Press Release: Businesses Gain Competitive Edge, Other Benefits by Adopting Greenhouse Gas Reduction Targets

For Immediate Release:  
November 2, 2001

Contact: Katie Mandes
703-516-4146

Businesses Gain Competitive Edge, Other Benefits by Adopting Greenhouse Gas Reduction Targets

Washington, DC - By committing themselves to reducing their greenhouse gas emissions, leading companies in the United States and worldwide are doing more than addressing the problem of climate change. They are also improving their competitive positioning, according to a new report from the Pew Center on Global Climate Change.

The report, Corporate Greenhouse Gas Reduction Targets uses case studies of a variety of companies that have established climate-related targets for reducing their emissions and/or energy use to show how the adoption of such targets, along with concerted efforts to meet them, can help improve performance and bottom-line results. All of the profiled companies view their efforts to set and meet climate-related targets as a way to reduce production costs and enhance product sales today. The companies also report that, in working to achieve their targets, they are improving their prospects for success under future regulatory and market environments.

"These companies understand that the world cannot avoid dealing in a serious way with climate change," said Eileen Claussen, President of the Pew Center on Global Climate Change. "They know that their climate-friendly investments will pay off. And they see that taking action now and not later can drive new efficiencies, performance improvements and innovation."

This report was authored by a team from Global Change Strategies International. Drawing on the experiences of companies that are part of the Pew Center's Business Environmental Leadership Council (BELC), the report explores the companies' reasons for adopting targets, their choices of various types and levels of targets, their plans for meeting the targets, and their progress to date. The report also provides guidance to businesses that are considering climate-related targets, based on the experiences of the profiled companies, which include ABB, Entergy, IBM, Shell, Toyota, and United Technologies Corporation.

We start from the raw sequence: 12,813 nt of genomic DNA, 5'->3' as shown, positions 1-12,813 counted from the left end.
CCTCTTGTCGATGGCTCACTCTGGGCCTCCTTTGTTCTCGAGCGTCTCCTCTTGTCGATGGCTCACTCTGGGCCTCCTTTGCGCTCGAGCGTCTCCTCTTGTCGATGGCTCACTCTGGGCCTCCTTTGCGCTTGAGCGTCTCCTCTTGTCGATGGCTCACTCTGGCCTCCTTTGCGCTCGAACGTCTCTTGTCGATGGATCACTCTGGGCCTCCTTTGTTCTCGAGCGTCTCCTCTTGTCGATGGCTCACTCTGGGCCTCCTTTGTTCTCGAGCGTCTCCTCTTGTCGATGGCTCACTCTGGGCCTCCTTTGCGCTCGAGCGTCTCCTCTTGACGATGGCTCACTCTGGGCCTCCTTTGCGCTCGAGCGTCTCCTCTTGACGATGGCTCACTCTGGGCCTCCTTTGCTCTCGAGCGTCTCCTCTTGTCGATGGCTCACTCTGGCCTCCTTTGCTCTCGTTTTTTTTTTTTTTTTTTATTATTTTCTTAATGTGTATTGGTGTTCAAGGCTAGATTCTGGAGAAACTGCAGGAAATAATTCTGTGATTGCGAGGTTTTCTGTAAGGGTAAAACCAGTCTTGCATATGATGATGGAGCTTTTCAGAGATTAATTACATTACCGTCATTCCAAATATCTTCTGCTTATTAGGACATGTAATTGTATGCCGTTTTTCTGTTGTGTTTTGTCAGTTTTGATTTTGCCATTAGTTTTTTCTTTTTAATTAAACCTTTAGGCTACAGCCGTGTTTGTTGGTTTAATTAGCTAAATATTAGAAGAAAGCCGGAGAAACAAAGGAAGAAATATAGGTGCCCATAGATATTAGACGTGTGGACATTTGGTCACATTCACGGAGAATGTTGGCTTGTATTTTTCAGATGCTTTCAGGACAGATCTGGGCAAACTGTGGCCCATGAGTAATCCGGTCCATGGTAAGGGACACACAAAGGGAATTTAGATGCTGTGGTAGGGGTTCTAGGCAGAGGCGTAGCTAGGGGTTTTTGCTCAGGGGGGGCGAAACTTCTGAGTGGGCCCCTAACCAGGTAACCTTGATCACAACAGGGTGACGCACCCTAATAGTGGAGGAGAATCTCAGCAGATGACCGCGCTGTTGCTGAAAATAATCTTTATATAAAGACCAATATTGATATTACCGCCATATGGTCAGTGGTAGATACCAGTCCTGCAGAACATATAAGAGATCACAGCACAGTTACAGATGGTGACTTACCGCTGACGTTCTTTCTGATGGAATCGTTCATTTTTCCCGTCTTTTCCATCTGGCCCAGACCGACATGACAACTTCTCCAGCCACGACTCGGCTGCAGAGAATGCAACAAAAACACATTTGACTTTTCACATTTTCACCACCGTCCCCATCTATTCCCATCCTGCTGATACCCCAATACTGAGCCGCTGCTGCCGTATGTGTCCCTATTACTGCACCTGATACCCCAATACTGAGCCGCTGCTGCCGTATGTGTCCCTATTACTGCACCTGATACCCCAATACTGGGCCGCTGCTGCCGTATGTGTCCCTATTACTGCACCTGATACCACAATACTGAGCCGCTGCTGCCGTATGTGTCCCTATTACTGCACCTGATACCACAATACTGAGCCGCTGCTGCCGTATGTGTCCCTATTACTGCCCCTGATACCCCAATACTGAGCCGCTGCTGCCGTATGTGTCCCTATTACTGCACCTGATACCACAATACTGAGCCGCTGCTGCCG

Talking Targets

Corporate Greenhouse Gas Reduction Targets defines climate-related targets as quantitative performance objectives for indicators related to climate change, such as greenhouse gas emissions or energy use. One of the report's key conclusions is that setting climate-related targets can help companies prepare for future mandates by investing now to reduce greenhouse gas emissions. In addition, by taking the initiative and showing how emissions can be reduced in cost-effective ways, the companies profiled in the report believe they can contribute to the design of efficient and equitable climate policy. They also believe that their adoption of climate-related targets enhances their reputation as environmental leaders in the marketplace.

"The diversity in the type and scope of targets and implementation activities that companies have taken on voluntarily indicates that policies to reduce emissions should be as flexible as possible," reports Eileen Claussen, President of The Pew Center on Global Climate Change.

At the same time that it cites the business advantages that can accompany a commitment to climate-related targets, the Pew Center report also notes the inherent risks of such a strategy. The companies profiled in the report are acting on the assumption that government will sooner or later develop a policy on climate change, that it will allow companies flexibility, and that it will reward and not punish early movers. If these assumptions turn out to be wrong, the companies could be disadvantaged in relation to competitors who were less proactive.

Part of "Solutions" Series

Corporate Greenhouse Gas Reduction Targets was authored by Michael Margolick and Doug Russell of Global Change Strategies International. The report is part of the Pew Center's Solutions series, which is aimed at providing individuals and organizations with tools to evaluate and reduce their contributions to climate change. Other Pew Center series focus on domestic and international policy issues, environmental impacts, and the economics of climate change.

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The Pew Center was established in May 1998 by the Pew Charitable Trusts, one of the United States' largest philanthropies and an influential voice in efforts to improve the quality of the environment. The Pew Center is conducting studies, launching public education efforts and working with businesses to develop market-oriented solutions to reduce greenhouse gases. The Pew Center is led by Eileen Claussen, the former U.S. Assistant Secretary of State for Oceans and International Environmental and Scientific Affairs. The Pew Center includes the Business Environmental Leadership Council, which is composed of 36 major, largely Fortune 500 corporations all working with the Pew Center to address issues related to climate change. The companies do not contribute financially to the Pew Center - it is solely supported by contributions from charitable foundations.